How to Write your Book
in one Weekend
If you have spent any time searching the internet for information on writing and publishing your book you may have come across courses claiming to help you to write your book in one weekend. I'm asked if this is legitimate, and how it is possible, and what is really happening at these courses? In truth it is, of course, not possible to write a book in only two days, and yet, paradoxically, people taking these courses are not necessarily being cheated. They are truly learning how to write their novel. However, such a course would be better named "How to write a book in 30 days," because, with the prep work required, that's a more reasonable amount of time to complete a first draft.
Everyone has a book inside them; they just don't know how to get it out. Lets take a look at what's really going on in these courses and how you can fast-track your book. I will start by talking about a non-fiction book, then follow up with how to write your novel. The process is similar, but there are some differences.
If you're thinking of writing a book, then you already know what you want to write about. If it's a novel, then you have conceptualized the basic story. If it's non-fiction, then you're writing about a topic that's important to you and you are looking for a way to get the message out.
For a non-fiction book the first step is research. Before you start writing, you need to gather all the resources you are going to use to write your book. Will you be using any quotes from other authors or famous people? Do you have charts or graphs to put in your book? What about images, diagrams or pictures you want to use? Until you actually start writing your book, you may have trouble identifying all the material you will need. That's okay, gather as much as you can; it doesn't hurt to have too much; you don't have to use it all. Research is an on going process, but if you allow yourself a week for the initial research, it will give you a good start.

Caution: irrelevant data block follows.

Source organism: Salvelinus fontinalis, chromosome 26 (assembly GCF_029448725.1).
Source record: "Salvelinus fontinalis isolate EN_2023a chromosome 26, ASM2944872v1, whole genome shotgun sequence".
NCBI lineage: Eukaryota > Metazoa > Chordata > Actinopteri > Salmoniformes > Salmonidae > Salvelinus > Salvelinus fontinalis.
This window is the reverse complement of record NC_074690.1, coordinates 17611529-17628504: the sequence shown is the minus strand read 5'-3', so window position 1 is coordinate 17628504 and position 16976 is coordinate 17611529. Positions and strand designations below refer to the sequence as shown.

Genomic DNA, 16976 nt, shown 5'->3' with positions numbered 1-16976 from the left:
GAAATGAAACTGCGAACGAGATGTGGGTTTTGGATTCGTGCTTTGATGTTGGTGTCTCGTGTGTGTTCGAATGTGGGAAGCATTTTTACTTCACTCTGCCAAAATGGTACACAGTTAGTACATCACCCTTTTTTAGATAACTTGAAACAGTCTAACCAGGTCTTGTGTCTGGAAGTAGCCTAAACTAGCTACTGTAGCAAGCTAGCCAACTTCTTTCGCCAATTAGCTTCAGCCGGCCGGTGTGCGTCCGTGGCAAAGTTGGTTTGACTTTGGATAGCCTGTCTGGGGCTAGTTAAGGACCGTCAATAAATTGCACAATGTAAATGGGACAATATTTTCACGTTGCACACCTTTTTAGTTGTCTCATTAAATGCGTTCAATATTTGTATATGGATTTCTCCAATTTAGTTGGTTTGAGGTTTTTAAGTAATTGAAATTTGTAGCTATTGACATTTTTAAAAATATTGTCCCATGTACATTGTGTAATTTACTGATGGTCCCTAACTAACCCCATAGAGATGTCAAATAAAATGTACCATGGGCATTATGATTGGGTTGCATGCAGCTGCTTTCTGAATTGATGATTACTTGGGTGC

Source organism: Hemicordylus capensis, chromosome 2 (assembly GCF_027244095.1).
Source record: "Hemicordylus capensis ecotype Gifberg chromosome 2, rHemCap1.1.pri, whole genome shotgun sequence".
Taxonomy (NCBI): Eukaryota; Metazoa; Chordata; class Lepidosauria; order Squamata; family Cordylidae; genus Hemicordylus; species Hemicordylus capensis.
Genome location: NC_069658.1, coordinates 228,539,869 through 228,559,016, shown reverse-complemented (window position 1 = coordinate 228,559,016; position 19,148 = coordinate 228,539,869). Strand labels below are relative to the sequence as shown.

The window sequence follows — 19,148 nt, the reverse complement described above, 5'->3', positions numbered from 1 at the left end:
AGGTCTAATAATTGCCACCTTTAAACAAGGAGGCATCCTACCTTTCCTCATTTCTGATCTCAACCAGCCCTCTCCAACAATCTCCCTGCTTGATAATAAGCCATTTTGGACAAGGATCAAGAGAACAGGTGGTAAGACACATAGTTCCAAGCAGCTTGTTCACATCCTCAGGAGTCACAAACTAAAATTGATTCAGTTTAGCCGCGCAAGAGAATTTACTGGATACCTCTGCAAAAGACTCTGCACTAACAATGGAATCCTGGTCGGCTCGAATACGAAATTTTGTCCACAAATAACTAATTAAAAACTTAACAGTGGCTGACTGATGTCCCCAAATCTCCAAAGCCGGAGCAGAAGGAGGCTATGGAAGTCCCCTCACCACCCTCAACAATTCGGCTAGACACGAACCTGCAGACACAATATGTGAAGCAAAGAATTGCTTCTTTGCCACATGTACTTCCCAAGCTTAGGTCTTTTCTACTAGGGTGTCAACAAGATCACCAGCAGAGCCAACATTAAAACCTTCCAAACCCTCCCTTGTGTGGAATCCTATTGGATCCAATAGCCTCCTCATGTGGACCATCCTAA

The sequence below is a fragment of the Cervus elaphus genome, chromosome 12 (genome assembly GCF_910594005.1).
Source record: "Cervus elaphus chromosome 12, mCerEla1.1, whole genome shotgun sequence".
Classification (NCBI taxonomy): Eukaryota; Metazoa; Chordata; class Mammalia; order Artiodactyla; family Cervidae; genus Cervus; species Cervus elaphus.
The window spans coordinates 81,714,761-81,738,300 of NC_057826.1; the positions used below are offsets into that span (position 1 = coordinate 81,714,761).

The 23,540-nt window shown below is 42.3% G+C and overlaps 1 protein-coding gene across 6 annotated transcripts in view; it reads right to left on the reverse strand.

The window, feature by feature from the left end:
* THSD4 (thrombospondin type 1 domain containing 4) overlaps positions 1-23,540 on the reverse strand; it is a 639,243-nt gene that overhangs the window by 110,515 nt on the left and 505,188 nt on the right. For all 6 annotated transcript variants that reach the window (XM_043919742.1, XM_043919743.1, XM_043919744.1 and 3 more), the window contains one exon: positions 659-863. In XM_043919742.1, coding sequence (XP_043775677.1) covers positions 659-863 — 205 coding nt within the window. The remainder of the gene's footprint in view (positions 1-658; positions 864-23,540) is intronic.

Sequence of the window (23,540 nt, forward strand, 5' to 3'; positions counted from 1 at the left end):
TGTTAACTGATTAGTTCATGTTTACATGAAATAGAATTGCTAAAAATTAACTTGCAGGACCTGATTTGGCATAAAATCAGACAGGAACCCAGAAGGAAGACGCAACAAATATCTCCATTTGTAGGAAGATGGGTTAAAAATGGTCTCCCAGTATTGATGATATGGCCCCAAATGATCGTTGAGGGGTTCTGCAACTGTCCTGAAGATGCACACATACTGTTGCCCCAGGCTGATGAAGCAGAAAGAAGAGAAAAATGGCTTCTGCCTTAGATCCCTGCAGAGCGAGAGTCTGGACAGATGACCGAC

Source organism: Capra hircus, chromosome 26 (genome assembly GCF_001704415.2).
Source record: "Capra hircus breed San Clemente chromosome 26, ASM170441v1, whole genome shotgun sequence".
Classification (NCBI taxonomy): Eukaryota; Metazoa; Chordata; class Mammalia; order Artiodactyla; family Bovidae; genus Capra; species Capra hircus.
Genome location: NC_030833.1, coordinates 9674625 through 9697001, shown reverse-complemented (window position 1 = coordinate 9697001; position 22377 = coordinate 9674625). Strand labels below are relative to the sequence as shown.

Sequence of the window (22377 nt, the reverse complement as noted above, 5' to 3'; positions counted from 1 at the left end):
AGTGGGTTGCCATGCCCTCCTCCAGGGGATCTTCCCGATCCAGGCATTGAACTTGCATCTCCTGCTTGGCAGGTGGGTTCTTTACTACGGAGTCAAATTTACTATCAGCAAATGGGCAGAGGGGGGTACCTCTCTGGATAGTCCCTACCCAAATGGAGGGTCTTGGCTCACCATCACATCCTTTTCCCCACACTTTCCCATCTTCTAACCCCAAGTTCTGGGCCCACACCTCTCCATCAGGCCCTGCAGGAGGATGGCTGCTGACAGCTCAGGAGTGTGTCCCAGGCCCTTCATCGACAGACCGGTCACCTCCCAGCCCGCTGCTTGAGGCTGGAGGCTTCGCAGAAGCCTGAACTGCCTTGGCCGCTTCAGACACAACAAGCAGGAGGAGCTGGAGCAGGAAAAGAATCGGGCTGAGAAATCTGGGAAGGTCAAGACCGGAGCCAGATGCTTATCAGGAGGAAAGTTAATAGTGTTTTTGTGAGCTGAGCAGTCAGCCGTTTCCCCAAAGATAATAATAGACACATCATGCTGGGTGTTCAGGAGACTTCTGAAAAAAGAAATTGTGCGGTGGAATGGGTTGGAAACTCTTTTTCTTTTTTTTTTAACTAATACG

With your material in hand it's time to start laying out your book. This is the segment that is usually done in the weekend course on writing your book. Start with a series of chapter headings or topics, layout the things you want to cover in your book. Pick a number-- say ten or twelve-- chapters-- and put one chapter heading on each page. You are by no means limited to this number of chapters; it is just a starting point. Under each chapter heading write down a brief summary of that chapter. You can now sort through your source material and decide which items go with which chapters.
On each chapter page, write down six to ten sub-headings, using your source material as needed to help identify the subheadings. Don't worry if only three items come to mind on one chapter and twenty-three on another. Later in the editing process you will restructure as needed. The main thing here is to complete your layout.
Now write down a review for each of the subheadings, then go back to each subheading and write down five to ten bullet points about that particular subheading. If you actually do this segment in two days, you have a very good start on your book. However, the reality is that very few people can complete this section in two days. A week is more realistic. You started with one page per chapter, which by now may have grown to five or ten pages per chapter, depending on the number of sub-headings and the length of the review for each.